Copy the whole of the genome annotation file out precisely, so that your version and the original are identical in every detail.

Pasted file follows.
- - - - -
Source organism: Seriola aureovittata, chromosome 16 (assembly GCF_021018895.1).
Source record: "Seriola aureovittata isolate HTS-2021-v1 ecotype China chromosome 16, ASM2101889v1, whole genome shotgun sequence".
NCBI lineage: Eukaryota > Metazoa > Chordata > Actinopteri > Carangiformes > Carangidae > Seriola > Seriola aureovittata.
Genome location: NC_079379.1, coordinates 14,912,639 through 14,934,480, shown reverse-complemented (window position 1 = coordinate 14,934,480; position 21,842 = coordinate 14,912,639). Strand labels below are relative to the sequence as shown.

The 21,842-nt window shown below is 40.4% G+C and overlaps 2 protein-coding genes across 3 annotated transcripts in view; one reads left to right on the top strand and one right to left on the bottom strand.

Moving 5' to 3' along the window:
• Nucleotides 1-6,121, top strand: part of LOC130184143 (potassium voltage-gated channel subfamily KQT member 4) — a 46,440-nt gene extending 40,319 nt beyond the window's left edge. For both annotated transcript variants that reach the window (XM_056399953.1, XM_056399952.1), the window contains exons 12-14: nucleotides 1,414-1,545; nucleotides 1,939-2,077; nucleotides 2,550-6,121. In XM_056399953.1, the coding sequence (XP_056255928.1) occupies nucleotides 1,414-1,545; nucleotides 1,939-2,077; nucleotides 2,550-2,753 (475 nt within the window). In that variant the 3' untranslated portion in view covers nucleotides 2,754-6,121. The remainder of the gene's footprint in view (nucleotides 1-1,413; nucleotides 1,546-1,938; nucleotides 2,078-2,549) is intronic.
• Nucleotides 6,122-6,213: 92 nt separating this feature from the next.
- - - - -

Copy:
Source organism: Seriola aureovittata, chromosome 16 (assembly GCF_021018895.1).
Source record: "Seriola aureovittata isolate HTS-2021-v1 ecotype China chromosome 16, ASM2101889v1, whole genome shotgun sequence".
NCBI lineage: Eukaryota > Metazoa > Chordata > Actinopteri > Carangiformes > Carangidae > Seriola > Seriola aureovittata.
Genome location: NC_079379.1, coordinates 14,912,639 through 14,934,480, shown reverse-complemented (window position 1 = coordinate 14,934,480; position 21,842 = coordinate 14,912,639). Strand labels below are relative to the sequence as shown.

The 21,842-nt window shown below is 40.4% G+C and overlaps 2 protein-coding genes across 3 annotated transcripts in view; one reads left to right on the top strand and one right to left on the bottom strand.

Moving 5' to 3' along the window:
• Nucleotides 1-6,121, top strand: part of LOC130184143 (potassium voltage-gated channel subfamily KQT member 4) — a 46,440-nt gene extending 40,319 nt beyond the window's left edge. For both annotated transcript variants that reach the window (XM_056399953.1, XM_056399952.1), the window contains exons 12-14: nucleotides 1,414-1,545; nucleotides 1,939-2,077; nucleotides 2,550-6,121. In XM_056399953.1, the coding sequence (XP_056255928.1) occupies nucleotides 1,414-1,545; nucleotides 1,939-2,077; nucleotides 2,550-2,753 (475 nt within the window). In that variant the 3' untranslated portion in view covers nucleotides 2,754-6,121. The remainder of the gene's footprint in view (nucleotides 1-1,413; nucleotides 1,546-1,938; nucleotides 2,078-2,549) is intronic.
• Nucleotides 6,122-6,213: 92 nt separating this feature from the next.